11 Strategies for Camping With Your Autistic Child

camping trips for autism

Thinking about going camping this summer? It’s the best time of year; school is ending and the weather is too good to pass up. Being around nature is a great way to relax and can create long lasting memories.

But we understand that any type of outing can cause some concerns when traveling with an autistic child. One mother, Tara, can definitely relate to these worries. Her 8 year old daughter Maggie likes routines and familiarity, so going somewhere new can be a big obstacle. However, through experience Tara has strategized in a way for camping to be enjoyable for the entire family. Here are her 11 tips:

  1. Use the Buddy System. Travel with families whose children are around the same age. This way you can pair the kids up and have an extra set of hands helping you out.
  2. Bring Friends. More people means more fun, and also more help available. It will come in handy if your child doesn’t want to participate in all activities. For instance, the adults can be split up while some take a group to the water and others stay back.
  3. Consider an Electrical Site. Although this kind of defeats the whole “getting back to nature” idea, it can be life saver. Having a fully charged iPad or mobile phone can come in handy in situations if your child starts to become dysregulated. It can provide the break that they need so they can come back to join the fun.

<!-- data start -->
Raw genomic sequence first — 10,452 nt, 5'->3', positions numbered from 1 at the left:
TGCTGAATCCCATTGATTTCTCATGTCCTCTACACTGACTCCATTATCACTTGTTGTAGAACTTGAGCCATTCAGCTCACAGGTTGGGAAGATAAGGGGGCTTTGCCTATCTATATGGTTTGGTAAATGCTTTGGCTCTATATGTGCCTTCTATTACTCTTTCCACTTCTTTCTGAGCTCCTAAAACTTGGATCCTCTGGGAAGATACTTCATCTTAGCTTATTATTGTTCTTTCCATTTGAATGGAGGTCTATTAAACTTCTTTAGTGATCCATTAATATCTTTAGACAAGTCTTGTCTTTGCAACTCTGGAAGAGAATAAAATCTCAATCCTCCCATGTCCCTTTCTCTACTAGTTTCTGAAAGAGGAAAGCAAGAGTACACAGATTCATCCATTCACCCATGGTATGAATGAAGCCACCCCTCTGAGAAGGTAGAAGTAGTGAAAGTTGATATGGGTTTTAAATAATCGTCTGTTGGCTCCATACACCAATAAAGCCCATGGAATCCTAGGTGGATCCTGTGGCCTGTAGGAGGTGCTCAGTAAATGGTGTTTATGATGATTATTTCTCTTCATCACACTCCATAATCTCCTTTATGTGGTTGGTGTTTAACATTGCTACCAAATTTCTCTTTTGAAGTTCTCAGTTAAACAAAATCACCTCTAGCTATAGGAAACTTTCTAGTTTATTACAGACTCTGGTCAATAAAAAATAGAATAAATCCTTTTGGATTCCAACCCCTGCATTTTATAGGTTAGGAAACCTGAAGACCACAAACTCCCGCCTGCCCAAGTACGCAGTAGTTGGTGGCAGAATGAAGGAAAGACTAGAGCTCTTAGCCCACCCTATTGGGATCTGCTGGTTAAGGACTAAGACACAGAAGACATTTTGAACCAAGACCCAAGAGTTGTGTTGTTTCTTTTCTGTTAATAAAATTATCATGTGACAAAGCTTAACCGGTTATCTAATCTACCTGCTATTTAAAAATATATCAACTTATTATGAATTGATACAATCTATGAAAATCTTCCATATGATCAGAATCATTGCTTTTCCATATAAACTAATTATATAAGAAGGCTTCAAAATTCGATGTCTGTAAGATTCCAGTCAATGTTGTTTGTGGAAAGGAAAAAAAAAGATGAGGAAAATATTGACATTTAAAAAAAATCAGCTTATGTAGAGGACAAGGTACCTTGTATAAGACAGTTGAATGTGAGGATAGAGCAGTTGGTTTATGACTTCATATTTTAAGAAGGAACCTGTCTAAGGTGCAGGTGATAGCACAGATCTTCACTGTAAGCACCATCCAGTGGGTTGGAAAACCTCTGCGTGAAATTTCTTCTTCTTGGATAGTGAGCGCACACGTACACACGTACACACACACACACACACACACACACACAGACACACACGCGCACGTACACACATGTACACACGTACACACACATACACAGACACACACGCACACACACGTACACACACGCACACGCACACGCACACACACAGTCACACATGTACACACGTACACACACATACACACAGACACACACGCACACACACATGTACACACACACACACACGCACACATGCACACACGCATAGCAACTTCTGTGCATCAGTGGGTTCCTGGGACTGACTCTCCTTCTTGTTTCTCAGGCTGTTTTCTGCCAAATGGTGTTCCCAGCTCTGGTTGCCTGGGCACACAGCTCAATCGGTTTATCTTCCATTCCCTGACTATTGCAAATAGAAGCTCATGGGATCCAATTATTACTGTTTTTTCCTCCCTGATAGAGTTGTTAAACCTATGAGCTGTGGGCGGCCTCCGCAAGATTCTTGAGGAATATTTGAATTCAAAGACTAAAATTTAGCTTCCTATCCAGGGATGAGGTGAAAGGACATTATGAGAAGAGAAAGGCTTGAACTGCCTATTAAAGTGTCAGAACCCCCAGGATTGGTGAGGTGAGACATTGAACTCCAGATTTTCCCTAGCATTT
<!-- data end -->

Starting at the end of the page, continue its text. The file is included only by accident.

4. Lock the Tent. You can use a combination lock or zip ties to keep the front closed. This ensures that your child won’t sneak out in the middle of the night without your knowledge (but remember to plan bathroom trips well). You can hide a pair of scissors inside the tent in case of an emergency.
  5. Plan the Location for Your Site. Take a look at the camping site beforehand and find a good place to set up. You want to consider being close to places you’ll use often, such as the bathroom or swimming area.
  6. Look for Playgrounds. They are full of great activities for kids to let out all of their energy.
  7. Always Have Snacks on Hand. This is a great way to get your child to do certain things. For example, if they want some pretzels let them know they can have a bag but first they must help clean up or play catch.
  8. Fire Safety. This is important for all kids but especially those with autism. The sensory stimulation with the lights, heat, and sound can draw their attention. When burning a fire it’s best to have an adult by their side at all times.
  9. Water Safety. You can take water out altogether by choosing a site without a lake or a pond.
  10. Find Shade. Heat can sometimes be overwhelming so having a good shaded area can provide relief.
  11. Have a Lost Plan. If your child tends to wander it’s a good idea to be prepared. Keep a current photo nearby and in your phone. Taking daily pictures is a great way to remember what your child was wearing that day. Also, program the campsite’s numbers into your phone so it’s easy to access if needed.

Originally sourced from The Huffington Post

Written by Raiza Belarmino